Diagnostic accuracy of a novel tuberculosis point-of-care urine lipoarabinomannan assay for people living with HIV: A meta-analysis of individual in- and outpatient data

Tobias Broger, Mark P Nicol, Rita Székely, Stephanie Bjerrum, Bianca Sossen, Charlotte Schutz, Japheth A Opintan, Isik S Johansen, Satoshi Mitarai, Kinuyo Chikamatsu, Andrew D Kerkhoff, Aurélien Macé, Stefano Ongarello, Graeme Meintjes, Claudia M Denkinger, Samuel G Schumacher

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BACKGROUND: Tuberculosis (TB) is the most common cause of death in people living with HIV (PLHIV), yet TB often goes undiagnosed since many patients are not able to produce a sputum specimen, and traditional diagnostics are costly or unavailable. A novel, rapid lateral flow assay, Fujifilm SILVAMP TB LAM (SILVAMP-LAM), detects the presence of TB lipoarabinomannan (LAM) in urine, and is substantially more sensitive for diagnosing TB in PLHIV than an earlier LAM assay (Alere Determine TB LAM lateral flow assay [LF-LAM]). Here, we present an individual participant data meta-analysis of the diagnostic accuracy of SILVAMP-LAM in adult PLHIV, including both published and unpublished data.

METHODS AND FINDINGS: Adult PLHIV (≥18 years) were assessed in 5 prospective cohort studies in South Africa (3 cohorts), Vietnam, and Ghana, carried out during 2012 to 2017. Of the 1,595 PLHIV who met eligibility criteria, the majority (61%) were inpatients, median age was 37 years (IQR 30-43), 43% had a CD4 count ≤ 100 cells/μl, and 35% were receiving antiretroviral therapy. Most participants (94%) had a positive WHO symptom screen for TB on enrollment, and 45% were diagnosed with microbiologically confirmed TB, using mycobacterial culture or Xpert MTB/RIF testing of sputum, urine, or blood. Previously published data from inpatients were combined with unpublished data from outpatients. Biobanked urine samples were tested, using blinded double reading, with SILVAMP-LAM and LF-LAM. Applying a microbiological reference standard for assessment of sensitivity, the overall sensitivity for TB detection was 70.7% (95% CI 59.0%-80.8%) for SILVAMP-LAM compared to 34.9% (95% CI 19.5%-50.9%) for LF-LAM. Using a composite reference standard (which included patients with both microbiologically confirmed as well as clinically diagnosed TB), SILVAMP-LAM sensitivity was 65.8% (95% CI 55.9%-74.6%), and that of LF-LAM 31.4% (95% CI 19.1%-43.7%). In patients with CD4 count ≤ 100 cells/μl, SILVAMP-LAM sensitivity was 87.1% (95% CI 79.3%-93.6%), compared to 56.0% (95% CI 43.9%-64.9%) for LF-LAM. In patients with CD4 count 101-200 cells/μl, SILVAMP-LAM sensitivity was 62.7% (95% CI 52.4%-71.9%), compared to 25.3% (95% CI 15.8%-34.9%) for LF-LAM. In those with CD4 count > 200 cells/μl, SILVAMP-LAM sensitivity was 43.9% (95% CI 34.3%-53.9%), compared to 10.9% (95% CI 5.2%-18.4%) for LF-LAM. Using a microbiological reference standard, the specificity of SILVAMP-LAM was 90.9% (95% CI 87.2%-93.7%), and that of LF-LAM 95.3% (95% CI 92.2%-97.7%). Limitations of this study include the use of biobanked, rather than fresh urine samples, and testing by skilled laboratory technicians in research laboratories, rather than at the point of care.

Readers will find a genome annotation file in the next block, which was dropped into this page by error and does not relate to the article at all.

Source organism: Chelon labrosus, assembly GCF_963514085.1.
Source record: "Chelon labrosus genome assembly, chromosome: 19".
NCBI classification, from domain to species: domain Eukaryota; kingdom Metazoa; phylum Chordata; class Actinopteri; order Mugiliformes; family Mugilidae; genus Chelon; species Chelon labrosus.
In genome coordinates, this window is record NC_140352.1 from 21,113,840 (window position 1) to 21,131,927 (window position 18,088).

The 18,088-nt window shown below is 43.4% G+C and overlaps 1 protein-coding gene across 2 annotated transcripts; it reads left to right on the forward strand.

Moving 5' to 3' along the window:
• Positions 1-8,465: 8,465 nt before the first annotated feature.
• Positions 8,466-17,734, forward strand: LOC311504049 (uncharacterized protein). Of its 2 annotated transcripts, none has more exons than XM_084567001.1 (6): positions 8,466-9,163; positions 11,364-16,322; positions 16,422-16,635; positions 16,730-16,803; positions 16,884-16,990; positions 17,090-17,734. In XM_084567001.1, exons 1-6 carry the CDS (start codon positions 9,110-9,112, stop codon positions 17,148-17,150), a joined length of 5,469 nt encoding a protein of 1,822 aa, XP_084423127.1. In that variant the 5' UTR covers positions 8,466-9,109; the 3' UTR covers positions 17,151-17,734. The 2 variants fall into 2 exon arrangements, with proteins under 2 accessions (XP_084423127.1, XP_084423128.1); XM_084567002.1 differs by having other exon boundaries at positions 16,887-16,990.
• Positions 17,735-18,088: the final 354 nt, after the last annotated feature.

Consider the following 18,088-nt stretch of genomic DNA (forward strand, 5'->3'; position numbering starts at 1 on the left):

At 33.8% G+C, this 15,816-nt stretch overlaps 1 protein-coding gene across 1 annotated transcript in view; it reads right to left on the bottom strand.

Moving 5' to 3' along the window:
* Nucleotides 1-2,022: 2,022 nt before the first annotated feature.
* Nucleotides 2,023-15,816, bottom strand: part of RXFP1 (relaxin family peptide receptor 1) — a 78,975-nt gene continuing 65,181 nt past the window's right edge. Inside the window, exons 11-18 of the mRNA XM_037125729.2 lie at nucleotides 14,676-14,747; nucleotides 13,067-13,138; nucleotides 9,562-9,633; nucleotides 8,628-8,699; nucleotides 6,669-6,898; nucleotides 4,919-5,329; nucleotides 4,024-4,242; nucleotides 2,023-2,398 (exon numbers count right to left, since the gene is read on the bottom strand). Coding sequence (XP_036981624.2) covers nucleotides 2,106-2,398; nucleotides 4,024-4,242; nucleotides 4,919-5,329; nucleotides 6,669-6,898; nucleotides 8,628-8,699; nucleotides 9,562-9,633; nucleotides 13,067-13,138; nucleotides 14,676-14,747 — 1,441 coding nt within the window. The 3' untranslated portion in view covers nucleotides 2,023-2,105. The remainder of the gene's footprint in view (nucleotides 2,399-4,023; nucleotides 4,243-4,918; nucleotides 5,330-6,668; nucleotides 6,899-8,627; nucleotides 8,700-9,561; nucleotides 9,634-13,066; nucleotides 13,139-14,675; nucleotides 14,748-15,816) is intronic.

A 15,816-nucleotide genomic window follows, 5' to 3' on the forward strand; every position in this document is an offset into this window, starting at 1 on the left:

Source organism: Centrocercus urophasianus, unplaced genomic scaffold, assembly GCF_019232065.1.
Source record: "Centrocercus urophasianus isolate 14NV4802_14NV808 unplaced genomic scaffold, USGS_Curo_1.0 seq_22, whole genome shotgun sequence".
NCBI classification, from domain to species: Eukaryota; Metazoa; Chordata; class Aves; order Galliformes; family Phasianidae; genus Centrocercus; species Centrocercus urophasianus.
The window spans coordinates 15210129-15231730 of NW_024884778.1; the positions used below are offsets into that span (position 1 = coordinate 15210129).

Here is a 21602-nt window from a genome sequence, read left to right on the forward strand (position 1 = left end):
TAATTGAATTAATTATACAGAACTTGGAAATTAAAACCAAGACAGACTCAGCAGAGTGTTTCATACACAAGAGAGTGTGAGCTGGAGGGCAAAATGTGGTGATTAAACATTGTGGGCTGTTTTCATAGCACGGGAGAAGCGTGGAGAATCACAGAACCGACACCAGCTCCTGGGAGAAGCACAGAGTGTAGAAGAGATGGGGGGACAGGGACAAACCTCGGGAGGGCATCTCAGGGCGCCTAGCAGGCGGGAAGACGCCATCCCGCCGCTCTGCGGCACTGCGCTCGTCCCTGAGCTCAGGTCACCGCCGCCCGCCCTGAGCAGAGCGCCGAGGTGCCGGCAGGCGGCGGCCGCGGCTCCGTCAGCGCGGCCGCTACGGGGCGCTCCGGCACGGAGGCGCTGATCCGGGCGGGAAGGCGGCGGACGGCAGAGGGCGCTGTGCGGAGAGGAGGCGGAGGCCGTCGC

CONCLUSIONS: In this study, we found that SILVAMP-LAM identified a substantially higher proportion of TB patients in PLHIV than LF-LAM. The sensitivity of SILVAMP-LAM was highest in patients with CD4 count ≤ 100 cells/μl. Further work is needed to demonstrate accuracy when implemented as a point-of-care test.

Original languageEnglish
Article numbere1003113
Pages (from-to)e1003113
JournalPLoS Medicine
Issue number5
Publication statusPublished - May 2020


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